Post- Magazine

the craze for feminine rage [A&C]

why we love to see women angry

CW: Discussions of Sexual Violence, Rape, Assault

I’ve seen the clip a few times now. Anya Taylor-Joy is on a press tour, promoting her movie The Menu in a BBC interview. “I have a thing about feminine rage,” she says. She kicks the air playfully as she speaks. “This is no disrespect for any writer. I get a lot of men doing really terrible things and women sitting silently while one tear slowly falls.” 

Taylor-Joy continues, “And I’m like, ‘Oh, no, no, no. We get mad and angry. I remember pulling Mark [The Menu’s director] aside and saying, ‘I’m really sorry, but the only way to play this truthfully is for me to attack him.’”

The video has gained nearly three million likes on TikTok, as well as a flood of supportive comments. We’re sick of being so reserved to avoid being called crazy, one viewer writes. Honestly, the way the media portrays our emotions and our fights is too dainty, says another. 


These viewers are not alone in their frustration. For as long as I can remember, my anger has been an inconvenience at best and shameful at worst. Before my first high school debate tournament, the team captain pulled me aside and said, “Boys are going to yell at you in-round. They’re allowed to yell. But if you act like them, the judges will think you’re a bitch.” She ended up being right. Male opponents would consistently raise their voices, talk over me, or cut me off when I asked a question, and my debate partner would make me take prep time to calm down. A few years later, when I shouted at a man for grabbing my ass, some members of my family chided me, saying that I should “just let it go.” My anger made them more uncomfortable than his sexual harassment. 

This is why Anya Taylor-Joy’s interview caught my attention. It’s why the comments are full of women agreeing with her sentiment. It’s why the interview went viral in the first place. We have found ourselves in a feminine rage craze.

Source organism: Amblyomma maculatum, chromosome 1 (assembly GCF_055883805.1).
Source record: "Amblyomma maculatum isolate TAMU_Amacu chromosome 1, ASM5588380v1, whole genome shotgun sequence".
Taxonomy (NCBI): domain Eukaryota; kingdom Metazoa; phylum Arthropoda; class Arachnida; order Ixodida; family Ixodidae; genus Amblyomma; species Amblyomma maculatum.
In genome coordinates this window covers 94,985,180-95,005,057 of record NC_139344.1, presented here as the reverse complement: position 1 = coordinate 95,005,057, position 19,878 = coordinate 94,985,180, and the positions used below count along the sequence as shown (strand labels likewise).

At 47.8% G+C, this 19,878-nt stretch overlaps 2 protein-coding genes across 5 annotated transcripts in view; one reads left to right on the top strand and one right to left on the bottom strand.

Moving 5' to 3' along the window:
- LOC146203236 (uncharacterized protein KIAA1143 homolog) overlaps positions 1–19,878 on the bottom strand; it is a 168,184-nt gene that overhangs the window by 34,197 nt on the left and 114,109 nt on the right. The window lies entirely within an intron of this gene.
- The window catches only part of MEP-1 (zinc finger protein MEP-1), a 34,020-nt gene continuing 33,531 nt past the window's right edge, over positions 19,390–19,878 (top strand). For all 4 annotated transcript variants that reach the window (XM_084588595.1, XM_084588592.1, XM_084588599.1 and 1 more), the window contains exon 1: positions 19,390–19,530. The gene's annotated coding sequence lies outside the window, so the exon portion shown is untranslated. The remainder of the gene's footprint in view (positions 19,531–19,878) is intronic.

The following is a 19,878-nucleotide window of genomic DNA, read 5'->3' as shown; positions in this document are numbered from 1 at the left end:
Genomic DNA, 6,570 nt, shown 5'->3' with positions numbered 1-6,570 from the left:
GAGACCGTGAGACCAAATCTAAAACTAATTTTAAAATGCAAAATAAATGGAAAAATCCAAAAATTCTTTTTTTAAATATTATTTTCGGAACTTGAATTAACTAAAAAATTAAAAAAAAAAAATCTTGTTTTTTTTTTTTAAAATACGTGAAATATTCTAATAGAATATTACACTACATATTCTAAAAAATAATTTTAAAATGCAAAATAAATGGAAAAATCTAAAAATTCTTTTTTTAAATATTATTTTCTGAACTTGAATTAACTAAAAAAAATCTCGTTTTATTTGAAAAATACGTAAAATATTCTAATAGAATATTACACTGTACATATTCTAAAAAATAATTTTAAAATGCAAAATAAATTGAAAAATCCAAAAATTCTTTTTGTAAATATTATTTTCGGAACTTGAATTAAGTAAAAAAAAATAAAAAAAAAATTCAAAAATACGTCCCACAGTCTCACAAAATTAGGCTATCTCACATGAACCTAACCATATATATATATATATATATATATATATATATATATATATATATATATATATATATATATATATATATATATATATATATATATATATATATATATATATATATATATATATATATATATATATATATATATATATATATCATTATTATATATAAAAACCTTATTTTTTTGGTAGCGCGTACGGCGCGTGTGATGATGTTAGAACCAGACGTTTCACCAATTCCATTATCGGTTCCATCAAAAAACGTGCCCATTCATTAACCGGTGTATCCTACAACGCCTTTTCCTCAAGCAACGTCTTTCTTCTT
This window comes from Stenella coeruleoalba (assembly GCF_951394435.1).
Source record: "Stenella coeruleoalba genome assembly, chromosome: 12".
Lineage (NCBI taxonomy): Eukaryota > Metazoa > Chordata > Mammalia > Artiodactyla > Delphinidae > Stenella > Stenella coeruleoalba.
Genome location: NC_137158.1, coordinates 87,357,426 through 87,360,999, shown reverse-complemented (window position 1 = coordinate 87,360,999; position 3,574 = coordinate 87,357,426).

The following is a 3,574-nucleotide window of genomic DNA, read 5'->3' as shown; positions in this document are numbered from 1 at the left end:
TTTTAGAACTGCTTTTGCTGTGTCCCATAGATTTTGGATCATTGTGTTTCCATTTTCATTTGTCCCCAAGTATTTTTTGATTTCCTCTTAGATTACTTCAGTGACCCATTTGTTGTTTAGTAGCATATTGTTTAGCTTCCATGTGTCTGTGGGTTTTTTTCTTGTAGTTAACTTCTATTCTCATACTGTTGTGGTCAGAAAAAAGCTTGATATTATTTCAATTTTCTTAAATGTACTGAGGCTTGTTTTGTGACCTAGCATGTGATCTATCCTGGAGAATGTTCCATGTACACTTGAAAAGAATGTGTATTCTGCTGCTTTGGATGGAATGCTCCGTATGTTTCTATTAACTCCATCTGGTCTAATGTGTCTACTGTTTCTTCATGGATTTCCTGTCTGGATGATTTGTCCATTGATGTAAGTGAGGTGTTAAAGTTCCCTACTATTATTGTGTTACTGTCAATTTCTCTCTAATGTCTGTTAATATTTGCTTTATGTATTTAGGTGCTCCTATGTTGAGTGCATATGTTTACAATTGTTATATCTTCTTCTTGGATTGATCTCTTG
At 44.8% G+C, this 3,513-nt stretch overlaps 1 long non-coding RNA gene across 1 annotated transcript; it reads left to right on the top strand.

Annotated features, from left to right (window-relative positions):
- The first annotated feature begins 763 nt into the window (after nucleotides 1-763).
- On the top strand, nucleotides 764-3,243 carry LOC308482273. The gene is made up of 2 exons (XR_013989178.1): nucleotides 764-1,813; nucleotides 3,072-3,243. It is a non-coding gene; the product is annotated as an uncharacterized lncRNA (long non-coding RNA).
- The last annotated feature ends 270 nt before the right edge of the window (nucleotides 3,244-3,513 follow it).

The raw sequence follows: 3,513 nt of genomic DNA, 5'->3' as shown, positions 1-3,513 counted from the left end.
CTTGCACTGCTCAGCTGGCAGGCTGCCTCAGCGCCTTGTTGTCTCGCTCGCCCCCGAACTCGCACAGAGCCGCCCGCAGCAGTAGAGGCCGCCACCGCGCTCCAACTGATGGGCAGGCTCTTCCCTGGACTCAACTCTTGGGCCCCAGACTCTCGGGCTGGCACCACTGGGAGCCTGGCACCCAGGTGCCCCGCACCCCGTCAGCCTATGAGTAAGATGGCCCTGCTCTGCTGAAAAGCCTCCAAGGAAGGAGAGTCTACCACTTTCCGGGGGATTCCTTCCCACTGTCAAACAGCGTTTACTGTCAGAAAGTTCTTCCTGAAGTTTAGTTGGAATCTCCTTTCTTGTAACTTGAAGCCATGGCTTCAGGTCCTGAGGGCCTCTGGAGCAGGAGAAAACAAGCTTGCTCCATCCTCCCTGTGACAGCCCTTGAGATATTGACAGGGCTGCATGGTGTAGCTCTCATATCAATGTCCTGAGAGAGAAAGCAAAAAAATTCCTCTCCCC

TikTok and YouTube are saturated with compilations of angry women characters: Carrie unleashing the “curse of blood” at prom; Megan Fox seducing, attacking, and eating men in Jennifer’s Body; Toni Colette arguing with her onscreen son in Hereditary. Over the past year, female anti-heroes have taken film and television by storm. Onscreen depictions of feminine rage like Yellowjackets, which the show’s creators have described as an all-female version of Lord of the Flies, work to show that women are just as capable of brutality as men. And by circulating clips of these women, often with kaleidoscopic filters and a girlboss Lizzo anthem in the background, the internet validates our love for feminine rage by making anger fashionable. 

The most obvious reason we crave feminine rage is its subversion of gendered connotations of violence. Women are most often passive characters or, worse, victims. In her essay “Grand Unified Theory of Female Pain,” Leslie Jamison interrogates the relationship between suffering and womanhood. There is something that draws people toward women in agony, from Miss Havisham burning alive in her wedding dress to Sylvia Plath sticking her head in an oven. “We can’t look away,” Jamison writes. “We can’t stop imagining new ways for them to hurt.” When our culture has spent so long infatuated with female suffering, we should not be surprised by the surging popularity of female rage. If a woman hurts someone on screen, women in the audience will at least be relieved that, for once, they are not the ones being hurt. This subversion of expectations is enough to feel like progress.